A car bomb planted in central London would have caused "carnage" if it had exploded, police say.
A controlled explosion was carried out on the car, packed with 60 litres of petrol, gas cylinders and nails, in Haymarket, near Piccadilly Circus.
An ambulance crew saw smoke coming from the green Mercedes, near the Tiger Tiger nightclub at 0130 BST (0030 GMT).
London's Park Lane was later cordoned off while a suspicious vehicle was investigated.
Scotland Yard, Assistant Commissioner Tarique Ghaffur urged people to be "alert and vigilant" and to report any suspicions to the police.
Disruption would be kept to a minimum, he said, although the police were reviewing the safety of a number of big public events set to take place in the capital over the weekend.
"I want to reassure Londoners that we are doing everything possible to make them safe," he added.
Earlier, a Scotland Yard spokeswoman said that Park Lane was closed at Marble Arch to Hyde Park Corner and a 200m cordon was in place.
Sources close to the investigation said the Park Lane closure was linked to the discovery of a vehicle at an underground car park. A police robot was being used to investigate the vehicle.
"International elements" were believed to be involved with the Haymarket bomb, Whitehall sources told the BBC.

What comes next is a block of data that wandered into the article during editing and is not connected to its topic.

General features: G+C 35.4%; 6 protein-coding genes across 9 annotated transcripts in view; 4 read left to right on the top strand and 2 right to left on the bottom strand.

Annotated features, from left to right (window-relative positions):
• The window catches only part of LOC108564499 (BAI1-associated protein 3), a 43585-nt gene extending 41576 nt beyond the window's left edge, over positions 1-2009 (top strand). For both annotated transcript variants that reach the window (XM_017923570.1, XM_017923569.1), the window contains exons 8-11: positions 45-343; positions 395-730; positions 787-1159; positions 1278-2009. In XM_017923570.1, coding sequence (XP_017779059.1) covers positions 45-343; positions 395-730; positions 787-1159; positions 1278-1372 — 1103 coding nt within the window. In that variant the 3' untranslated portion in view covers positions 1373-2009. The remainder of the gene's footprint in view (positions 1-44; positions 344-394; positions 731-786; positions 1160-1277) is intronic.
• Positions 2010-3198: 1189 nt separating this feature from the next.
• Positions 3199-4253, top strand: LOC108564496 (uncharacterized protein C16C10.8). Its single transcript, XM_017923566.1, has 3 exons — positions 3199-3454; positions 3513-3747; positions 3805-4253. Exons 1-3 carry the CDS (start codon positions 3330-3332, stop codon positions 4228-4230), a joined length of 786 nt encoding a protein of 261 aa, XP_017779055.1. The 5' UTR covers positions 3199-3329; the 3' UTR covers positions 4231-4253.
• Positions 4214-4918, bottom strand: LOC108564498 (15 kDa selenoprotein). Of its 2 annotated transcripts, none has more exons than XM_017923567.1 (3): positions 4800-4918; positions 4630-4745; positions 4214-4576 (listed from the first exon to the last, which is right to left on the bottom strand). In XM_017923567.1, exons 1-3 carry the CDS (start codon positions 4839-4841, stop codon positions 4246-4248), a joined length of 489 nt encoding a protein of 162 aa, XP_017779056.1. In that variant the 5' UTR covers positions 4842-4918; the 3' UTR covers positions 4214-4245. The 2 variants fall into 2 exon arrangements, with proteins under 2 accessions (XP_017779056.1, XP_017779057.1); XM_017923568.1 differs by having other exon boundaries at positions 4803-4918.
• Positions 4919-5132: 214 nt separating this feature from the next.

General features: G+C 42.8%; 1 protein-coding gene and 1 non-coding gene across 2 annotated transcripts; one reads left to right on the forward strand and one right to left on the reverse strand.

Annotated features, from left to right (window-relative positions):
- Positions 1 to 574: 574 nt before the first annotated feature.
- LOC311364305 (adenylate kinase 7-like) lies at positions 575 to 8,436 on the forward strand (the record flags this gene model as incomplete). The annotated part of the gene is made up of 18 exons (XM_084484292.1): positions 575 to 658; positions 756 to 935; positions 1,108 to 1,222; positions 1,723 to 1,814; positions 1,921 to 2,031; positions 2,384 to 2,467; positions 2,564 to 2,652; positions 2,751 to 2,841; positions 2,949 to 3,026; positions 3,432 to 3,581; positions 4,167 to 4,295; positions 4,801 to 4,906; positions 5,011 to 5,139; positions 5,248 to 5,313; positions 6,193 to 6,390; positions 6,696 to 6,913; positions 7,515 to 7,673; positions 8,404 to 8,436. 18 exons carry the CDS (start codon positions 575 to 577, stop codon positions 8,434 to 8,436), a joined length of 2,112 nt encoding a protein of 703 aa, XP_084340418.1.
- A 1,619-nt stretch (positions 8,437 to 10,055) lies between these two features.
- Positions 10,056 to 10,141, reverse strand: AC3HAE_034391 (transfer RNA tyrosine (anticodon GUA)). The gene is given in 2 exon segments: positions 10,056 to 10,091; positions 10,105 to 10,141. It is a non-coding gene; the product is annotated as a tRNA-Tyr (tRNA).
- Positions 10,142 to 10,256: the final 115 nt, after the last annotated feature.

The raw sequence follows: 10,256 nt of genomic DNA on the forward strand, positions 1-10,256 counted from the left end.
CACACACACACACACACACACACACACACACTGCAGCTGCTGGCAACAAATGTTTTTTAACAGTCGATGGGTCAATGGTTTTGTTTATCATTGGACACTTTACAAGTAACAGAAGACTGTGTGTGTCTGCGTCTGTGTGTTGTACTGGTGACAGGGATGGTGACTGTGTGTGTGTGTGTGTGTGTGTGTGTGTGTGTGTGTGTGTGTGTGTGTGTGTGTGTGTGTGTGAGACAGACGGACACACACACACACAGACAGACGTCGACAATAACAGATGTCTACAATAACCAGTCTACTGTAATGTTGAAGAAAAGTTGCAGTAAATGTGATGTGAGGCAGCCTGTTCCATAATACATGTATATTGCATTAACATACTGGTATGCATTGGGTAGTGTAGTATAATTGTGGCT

Deputy Assistant Commissioner Peter Clarke, head of Scotland Yard's counter-terrorism command, said: "It is obvious that if the device had detonated there could have been serious injury or loss of life."
The ambulance had been called to the nightclub - where up to 1,700 people were inside - when they spotted smoke, now believed to be vapour, inside the car.
Bomb experts manually disabled the "potentially viable explosive device".
Scotland Yard declined to comment on reports that a mobile phone was found in the Mercedes that may have been intended to trigger the explosion.
One report claimed that a quick-thinking officer disconnected the mobile phone before bomb squad officers arrived.
Mobile phones have been used to detonate bombs in Iraq and Indonesia and in other terror attacks, such as the 2004 Madrid bombings.
The car bomb has echoes of other terrorist plots. Five men were jailed for life in April for a UK bomb plot linked to al-Qaeda that targeted a shopping centre and a nightclub with a giant fertiliser bomb.
And Dhiren Barot was jailed for life last November for conspiring to park limousines packed with gas canisters underneath high-profile buildings before detonating them.
Trocadero exit to Piccadilly Circus tube station closed
Haymarket closed between Pall Mall and Piccadilly Circus
Park Lane closed between Marble Arch and Hyde Park Corner
Oxford St closed westbound between Oxford Circus and Marble Arch
27 bus routes on diversion
Northbound traffic from Piccadilly and Lower Regent St on diversion
Coventry St and Shaftesbury Ave southbound closed
DAC Clarke told a press conference that it was too early to say who was responsible but the incident "resonated" with previous terrorist plots.